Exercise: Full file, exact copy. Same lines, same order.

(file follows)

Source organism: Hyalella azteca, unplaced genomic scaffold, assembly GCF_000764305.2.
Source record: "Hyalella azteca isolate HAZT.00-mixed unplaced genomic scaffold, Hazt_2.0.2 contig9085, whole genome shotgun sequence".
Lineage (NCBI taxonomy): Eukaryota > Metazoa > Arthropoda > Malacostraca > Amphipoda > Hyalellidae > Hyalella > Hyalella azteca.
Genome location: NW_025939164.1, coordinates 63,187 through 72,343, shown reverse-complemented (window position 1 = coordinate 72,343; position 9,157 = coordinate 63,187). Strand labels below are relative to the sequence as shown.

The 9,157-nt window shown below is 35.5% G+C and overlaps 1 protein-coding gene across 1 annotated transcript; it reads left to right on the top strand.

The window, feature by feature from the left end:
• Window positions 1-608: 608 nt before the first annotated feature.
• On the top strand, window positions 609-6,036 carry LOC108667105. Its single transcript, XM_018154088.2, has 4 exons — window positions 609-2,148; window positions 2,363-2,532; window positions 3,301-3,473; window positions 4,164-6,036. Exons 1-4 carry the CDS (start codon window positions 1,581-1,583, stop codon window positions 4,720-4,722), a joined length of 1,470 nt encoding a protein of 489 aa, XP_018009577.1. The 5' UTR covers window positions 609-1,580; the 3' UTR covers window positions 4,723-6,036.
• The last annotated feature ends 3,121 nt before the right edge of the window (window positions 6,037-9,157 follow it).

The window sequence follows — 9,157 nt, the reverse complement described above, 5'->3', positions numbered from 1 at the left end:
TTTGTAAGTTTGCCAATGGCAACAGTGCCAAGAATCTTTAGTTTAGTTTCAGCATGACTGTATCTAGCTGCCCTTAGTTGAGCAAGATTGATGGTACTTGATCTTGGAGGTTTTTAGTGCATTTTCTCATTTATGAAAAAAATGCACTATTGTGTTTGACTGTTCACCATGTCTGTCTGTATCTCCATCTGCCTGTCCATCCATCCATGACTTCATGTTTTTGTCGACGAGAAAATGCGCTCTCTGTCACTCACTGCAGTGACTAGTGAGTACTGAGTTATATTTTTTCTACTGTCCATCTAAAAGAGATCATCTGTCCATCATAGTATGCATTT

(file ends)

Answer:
Source organism: Hyalella azteca, unplaced genomic scaffold, assembly GCF_000764305.2.
Source record: "Hyalella azteca isolate HAZT.00-mixed unplaced genomic scaffold, Hazt_2.0.2 contig9085, whole genome shotgun sequence".
Lineage (NCBI taxonomy): Eukaryota > Metazoa > Arthropoda > Malacostraca > Amphipoda > Hyalellidae > Hyalella > Hyalella azteca.
Genome location: NW_025939164.1, coordinates 63,187 through 72,343, shown reverse-complemented (window position 1 = coordinate 72,343; position 9,157 = coordinate 63,187). Strand labels below are relative to the sequence as shown.

The 9,157-nt window shown below is 35.5% G+C and overlaps 1 protein-coding gene across 1 annotated transcript; it reads left to right on the top strand.

The window, feature by feature from the left end:
• Window positions 1-608: 608 nt before the first annotated feature.
• On the top strand, window positions 609-6,036 carry LOC108667105. Its single transcript, XM_018154088.2, has 4 exons — window positions 609-2,148; window positions 2,363-2,532; window positions 3,301-3,473; window positions 4,164-6,036. Exons 1-4 carry the CDS (start codon window positions 1,581-1,583, stop codon window positions 4,720-4,722), a joined length of 1,470 nt encoding a protein of 489 aa, XP_018009577.1. The 5' UTR covers window positions 609-1,580; the 3' UTR covers window positions 4,723-6,036.
• The last annotated feature ends 3,121 nt before the right edge of the window (window positions 6,037-9,157 follow it).

The window sequence follows — 9,157 nt, the reverse complement described above, 5'->3', positions numbered from 1 at the left end:
TTTGTAAGTTTGCCAATGGCAACAGTGCCAAGAATCTTTAGTTTAGTTTCAGCATGACTGTATCTAGCTGCCCTTAGTTGAGCAAGATTGATGGTACTTGATCTTGGAGGTTTTTAGTGCATTTTCTCATTTATGAAAAAAATGCACTATTGTGTTTGACTGTTCACCATGTCTGTCTGTATCTCCATCTGCCTGTCCATCCATCCATGACTTCATGTTTTTGTCGACGAGAAAATGCGCTCTCTGTCACTCACTGCAGTGACTAGTGAGTACTGAGTTATATTTTTTCTACTGTCCATCTAAAAGAGATCATCTGTCCATCATAGTATGCATTT